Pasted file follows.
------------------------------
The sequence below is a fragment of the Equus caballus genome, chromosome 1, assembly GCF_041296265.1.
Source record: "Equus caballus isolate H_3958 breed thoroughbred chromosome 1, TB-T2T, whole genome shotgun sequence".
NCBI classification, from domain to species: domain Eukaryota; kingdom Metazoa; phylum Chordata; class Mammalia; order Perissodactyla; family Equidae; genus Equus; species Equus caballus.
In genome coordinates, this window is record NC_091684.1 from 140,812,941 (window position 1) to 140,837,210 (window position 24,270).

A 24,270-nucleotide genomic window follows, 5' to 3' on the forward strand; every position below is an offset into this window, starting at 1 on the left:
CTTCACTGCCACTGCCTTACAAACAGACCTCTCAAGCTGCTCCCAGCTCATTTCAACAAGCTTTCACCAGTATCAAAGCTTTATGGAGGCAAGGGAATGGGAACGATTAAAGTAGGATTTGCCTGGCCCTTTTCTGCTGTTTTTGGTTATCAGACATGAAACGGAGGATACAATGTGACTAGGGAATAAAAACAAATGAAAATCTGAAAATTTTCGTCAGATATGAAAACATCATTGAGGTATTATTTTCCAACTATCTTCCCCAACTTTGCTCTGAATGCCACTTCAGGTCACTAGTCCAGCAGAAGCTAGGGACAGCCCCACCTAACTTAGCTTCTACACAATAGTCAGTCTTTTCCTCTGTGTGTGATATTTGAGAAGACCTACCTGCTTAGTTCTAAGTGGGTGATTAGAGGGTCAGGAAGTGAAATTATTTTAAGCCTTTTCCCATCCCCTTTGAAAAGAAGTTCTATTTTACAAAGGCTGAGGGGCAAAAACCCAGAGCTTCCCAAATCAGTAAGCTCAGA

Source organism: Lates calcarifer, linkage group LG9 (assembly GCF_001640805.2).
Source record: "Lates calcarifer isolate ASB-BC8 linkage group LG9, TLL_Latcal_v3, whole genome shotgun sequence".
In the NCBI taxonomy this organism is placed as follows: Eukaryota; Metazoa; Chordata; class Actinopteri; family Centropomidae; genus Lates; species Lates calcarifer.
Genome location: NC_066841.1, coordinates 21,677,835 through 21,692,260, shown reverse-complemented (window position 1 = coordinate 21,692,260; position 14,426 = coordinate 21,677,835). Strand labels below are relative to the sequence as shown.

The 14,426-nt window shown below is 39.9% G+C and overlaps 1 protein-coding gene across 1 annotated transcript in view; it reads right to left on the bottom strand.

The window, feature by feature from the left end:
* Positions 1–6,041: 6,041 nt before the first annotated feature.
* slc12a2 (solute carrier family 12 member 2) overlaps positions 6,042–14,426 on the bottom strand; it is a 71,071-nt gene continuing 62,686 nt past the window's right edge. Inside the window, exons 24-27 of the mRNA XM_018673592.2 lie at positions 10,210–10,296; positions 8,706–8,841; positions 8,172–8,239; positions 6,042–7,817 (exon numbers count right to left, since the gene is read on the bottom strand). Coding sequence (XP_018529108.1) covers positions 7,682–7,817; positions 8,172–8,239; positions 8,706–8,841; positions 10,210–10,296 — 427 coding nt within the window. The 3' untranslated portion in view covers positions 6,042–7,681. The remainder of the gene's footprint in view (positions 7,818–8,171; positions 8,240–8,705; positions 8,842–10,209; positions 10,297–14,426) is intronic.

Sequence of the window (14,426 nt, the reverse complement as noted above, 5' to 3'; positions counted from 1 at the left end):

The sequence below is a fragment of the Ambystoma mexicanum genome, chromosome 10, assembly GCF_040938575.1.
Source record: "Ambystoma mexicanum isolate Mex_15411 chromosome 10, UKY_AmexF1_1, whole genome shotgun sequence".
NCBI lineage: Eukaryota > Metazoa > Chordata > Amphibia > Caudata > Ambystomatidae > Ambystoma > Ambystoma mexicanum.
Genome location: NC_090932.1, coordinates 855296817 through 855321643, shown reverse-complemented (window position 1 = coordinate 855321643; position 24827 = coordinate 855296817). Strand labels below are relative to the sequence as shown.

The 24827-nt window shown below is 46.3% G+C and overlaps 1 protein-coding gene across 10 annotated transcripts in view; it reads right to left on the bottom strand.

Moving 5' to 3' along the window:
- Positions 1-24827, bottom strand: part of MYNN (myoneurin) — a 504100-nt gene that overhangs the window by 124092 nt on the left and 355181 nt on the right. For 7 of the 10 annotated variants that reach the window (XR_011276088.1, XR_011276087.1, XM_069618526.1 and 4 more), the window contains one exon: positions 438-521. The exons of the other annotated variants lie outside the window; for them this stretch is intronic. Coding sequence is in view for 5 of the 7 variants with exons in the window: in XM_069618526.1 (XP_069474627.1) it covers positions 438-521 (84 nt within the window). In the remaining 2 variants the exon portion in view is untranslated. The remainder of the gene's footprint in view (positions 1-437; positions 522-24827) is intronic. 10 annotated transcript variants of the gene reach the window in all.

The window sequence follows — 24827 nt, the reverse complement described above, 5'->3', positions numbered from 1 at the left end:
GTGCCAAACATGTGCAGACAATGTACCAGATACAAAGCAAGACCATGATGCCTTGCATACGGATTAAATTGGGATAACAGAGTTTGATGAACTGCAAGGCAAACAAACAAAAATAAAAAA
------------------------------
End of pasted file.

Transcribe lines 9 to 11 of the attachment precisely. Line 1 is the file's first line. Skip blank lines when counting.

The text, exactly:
In the NCBI taxonomy this organism is placed as follows: Eukaryota; Metazoa; Chordata; class Actinopteri; family Centropomidae; genus Lates; species Lates calcarifer.
Genome location: NC_066841.1, coordinates 21,677,835 through 21,692,260, shown reverse-complemented (window position 1 = coordinate 21,692,260; position 14,426 = coordinate 21,677,835). Strand labels below are relative to the sequence as shown.

The 14,426-nt window shown below is 39.9% G+C and overlaps 1 protein-coding gene across 1 annotated transcript in view; it reads right to left on the bottom strand.